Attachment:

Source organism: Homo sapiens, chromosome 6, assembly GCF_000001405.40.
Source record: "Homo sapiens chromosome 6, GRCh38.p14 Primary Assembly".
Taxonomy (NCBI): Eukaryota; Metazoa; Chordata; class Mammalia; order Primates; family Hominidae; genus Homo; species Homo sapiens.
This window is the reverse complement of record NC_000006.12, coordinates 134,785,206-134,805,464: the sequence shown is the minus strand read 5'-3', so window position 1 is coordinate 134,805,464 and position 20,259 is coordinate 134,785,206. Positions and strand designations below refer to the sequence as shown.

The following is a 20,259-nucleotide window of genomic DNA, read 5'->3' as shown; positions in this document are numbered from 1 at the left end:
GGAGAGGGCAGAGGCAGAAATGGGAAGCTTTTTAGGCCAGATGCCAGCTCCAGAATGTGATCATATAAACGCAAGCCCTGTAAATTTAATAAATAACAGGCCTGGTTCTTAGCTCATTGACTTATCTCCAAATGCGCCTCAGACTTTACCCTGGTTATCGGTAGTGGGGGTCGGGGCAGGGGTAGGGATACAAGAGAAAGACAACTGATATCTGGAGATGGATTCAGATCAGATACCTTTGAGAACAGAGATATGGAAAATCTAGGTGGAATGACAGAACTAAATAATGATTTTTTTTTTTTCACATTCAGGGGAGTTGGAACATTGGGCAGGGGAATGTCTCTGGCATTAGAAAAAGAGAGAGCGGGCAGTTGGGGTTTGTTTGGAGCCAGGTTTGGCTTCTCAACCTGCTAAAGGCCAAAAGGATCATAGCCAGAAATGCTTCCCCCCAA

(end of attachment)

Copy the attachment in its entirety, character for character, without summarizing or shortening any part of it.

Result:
Source organism: Homo sapiens, chromosome 6, assembly GCF_000001405.40.
Source record: "Homo sapiens chromosome 6, GRCh38.p14 Primary Assembly".
Taxonomy (NCBI): Eukaryota; Metazoa; Chordata; class Mammalia; order Primates; family Hominidae; genus Homo; species Homo sapiens.
This window is the reverse complement of record NC_000006.12, coordinates 134,785,206-134,805,464: the sequence shown is the minus strand read 5'-3', so window position 1 is coordinate 134,805,464 and position 20,259 is coordinate 134,785,206. Positions and strand designations below refer to the sequence as shown.

The following is a 20,259-nucleotide window of genomic DNA, read 5'->3' as shown; positions in this document are numbered from 1 at the left end:
GGAGAGGGCAGAGGCAGAAATGGGAAGCTTTTTAGGCCAGATGCCAGCTCCAGAATGTGATCATATAAACGCAAGCCCTGTAAATTTAATAAATAACAGGCCTGGTTCTTAGCTCATTGACTTATCTCCAAATGCGCCTCAGACTTTACCCTGGTTATCGGTAGTGGGGGTCGGGGCAGGGGTAGGGATACAAGAGAAAGACAACTGATATCTGGAGATGGATTCAGATCAGATACCTTTGAGAACAGAGATATGGAAAATCTAGGTGGAATGACAGAACTAAATAATGATTTTTTTTTTTTCACATTCAGGGGAGTTGGAACATTGGGCAGGGGAATGTCTCTGGCATTAGAAAAAGAGAGAGCGGGCAGTTGGGGTTTGTTTGGAGCCAGGTTTGGCTTCTCAACCTGCTAAAGGCCAAAAGGATCATAGCCAGAAATGCTTCCCCCCAA